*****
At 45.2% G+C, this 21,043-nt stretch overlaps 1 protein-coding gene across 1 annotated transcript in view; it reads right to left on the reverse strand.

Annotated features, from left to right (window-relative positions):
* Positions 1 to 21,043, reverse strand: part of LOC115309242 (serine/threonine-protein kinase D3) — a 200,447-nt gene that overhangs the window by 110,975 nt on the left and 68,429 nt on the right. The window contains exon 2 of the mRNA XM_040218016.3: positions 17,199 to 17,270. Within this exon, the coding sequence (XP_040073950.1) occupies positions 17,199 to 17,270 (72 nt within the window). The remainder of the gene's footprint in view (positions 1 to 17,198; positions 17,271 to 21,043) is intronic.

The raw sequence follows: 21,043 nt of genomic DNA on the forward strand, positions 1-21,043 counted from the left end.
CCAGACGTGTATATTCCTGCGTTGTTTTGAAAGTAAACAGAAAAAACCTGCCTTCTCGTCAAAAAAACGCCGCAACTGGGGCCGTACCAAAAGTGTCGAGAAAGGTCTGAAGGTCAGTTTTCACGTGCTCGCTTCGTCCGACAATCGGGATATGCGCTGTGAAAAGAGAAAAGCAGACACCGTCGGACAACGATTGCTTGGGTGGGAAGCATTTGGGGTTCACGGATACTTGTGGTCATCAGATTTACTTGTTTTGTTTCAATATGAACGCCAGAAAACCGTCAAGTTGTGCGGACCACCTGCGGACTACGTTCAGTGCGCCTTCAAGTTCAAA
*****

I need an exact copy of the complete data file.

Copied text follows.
At 45.2% G+C, this 21,043-nt stretch overlaps 1 protein-coding gene across 1 annotated transcript in view; it reads right to left on the reverse strand.

Annotated features, from left to right (window-relative positions):
* Positions 1 to 21,043, reverse strand: part of LOC115309242 (serine/threonine-protein kinase D3) — a 200,447-nt gene that overhangs the window by 110,975 nt on the left and 68,429 nt on the right. The window contains exon 2 of the mRNA XM_040218016.3: positions 17,199 to 17,270. Within this exon, the coding sequence (XP_040073950.1) occupies positions 17,199 to 17,270 (72 nt within the window). The remainder of the gene's footprint in view (positions 1 to 17,198; positions 17,271 to 21,043) is intronic.

The raw sequence follows: 21,043 nt of genomic DNA on the forward strand, positions 1-21,043 counted from the left end.
CCAGACGTGTATATTCCTGCGTTGTTTTGAAAGTAAACAGAAAAAACCTGCCTTCTCGTCAAAAAAACGCCGCAACTGGGGCCGTACCAAAAGTGTCGAGAAAGGTCTGAAGGTCAGTTTTCACGTGCTCGCTTCGTCCGACAATCGGGATATGCGCTGTGAAAAGAGAAAAGCAGACACCGTCGGACAACGATTGCTTGGGTGGGAAGCATTTGGGGTTCACGGATACTTGTGGTCATCAGATTTACTTGTTTTGTTTCAATATGAACGCCAGAAAACCGTCAAGTTGTGCGGACCACCTGCGGACTACGTTCAGTGCGCCTTCAAGTTCAAA